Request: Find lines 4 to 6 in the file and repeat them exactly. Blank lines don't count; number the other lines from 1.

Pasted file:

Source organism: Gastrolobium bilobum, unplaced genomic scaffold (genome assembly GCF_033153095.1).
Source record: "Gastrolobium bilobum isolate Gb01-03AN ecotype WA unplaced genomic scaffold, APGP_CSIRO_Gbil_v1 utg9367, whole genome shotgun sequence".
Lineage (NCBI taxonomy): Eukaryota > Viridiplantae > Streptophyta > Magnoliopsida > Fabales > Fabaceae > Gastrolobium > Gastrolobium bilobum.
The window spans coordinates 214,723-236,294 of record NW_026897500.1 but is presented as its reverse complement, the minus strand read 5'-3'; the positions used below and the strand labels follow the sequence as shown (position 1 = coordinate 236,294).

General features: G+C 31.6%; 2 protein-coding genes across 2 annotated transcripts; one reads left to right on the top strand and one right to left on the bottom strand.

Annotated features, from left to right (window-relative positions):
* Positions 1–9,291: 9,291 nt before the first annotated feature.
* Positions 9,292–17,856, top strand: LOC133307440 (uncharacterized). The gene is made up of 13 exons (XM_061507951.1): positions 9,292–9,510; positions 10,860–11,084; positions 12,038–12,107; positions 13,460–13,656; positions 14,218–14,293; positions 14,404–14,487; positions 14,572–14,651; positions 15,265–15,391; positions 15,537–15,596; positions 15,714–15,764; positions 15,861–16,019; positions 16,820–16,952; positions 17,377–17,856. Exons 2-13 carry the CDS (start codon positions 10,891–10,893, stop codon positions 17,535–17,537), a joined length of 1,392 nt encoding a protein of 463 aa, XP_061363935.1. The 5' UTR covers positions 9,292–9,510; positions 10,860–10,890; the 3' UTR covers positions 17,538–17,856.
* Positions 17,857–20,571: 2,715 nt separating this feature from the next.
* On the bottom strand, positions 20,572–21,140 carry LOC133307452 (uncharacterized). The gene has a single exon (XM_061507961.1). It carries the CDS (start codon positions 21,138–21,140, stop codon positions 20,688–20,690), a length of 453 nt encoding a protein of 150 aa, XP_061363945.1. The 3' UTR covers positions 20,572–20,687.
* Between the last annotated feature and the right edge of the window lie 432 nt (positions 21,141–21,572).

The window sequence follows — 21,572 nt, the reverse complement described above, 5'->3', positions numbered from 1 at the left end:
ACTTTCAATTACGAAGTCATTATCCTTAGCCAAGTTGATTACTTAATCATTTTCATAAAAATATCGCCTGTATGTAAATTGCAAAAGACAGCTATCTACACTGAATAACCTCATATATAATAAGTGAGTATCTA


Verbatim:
The window spans coordinates 214,723-236,294 of record NW_026897500.1 but is presented as its reverse complement, the minus strand read 5'-3'; the positions used below and the strand labels follow the sequence as shown (position 1 = coordinate 236,294).

General features: G+C 31.6%; 2 protein-coding genes across 2 annotated transcripts; one reads left to right on the top strand and one right to left on the bottom strand.

Annotated features, from left to right (window-relative positions):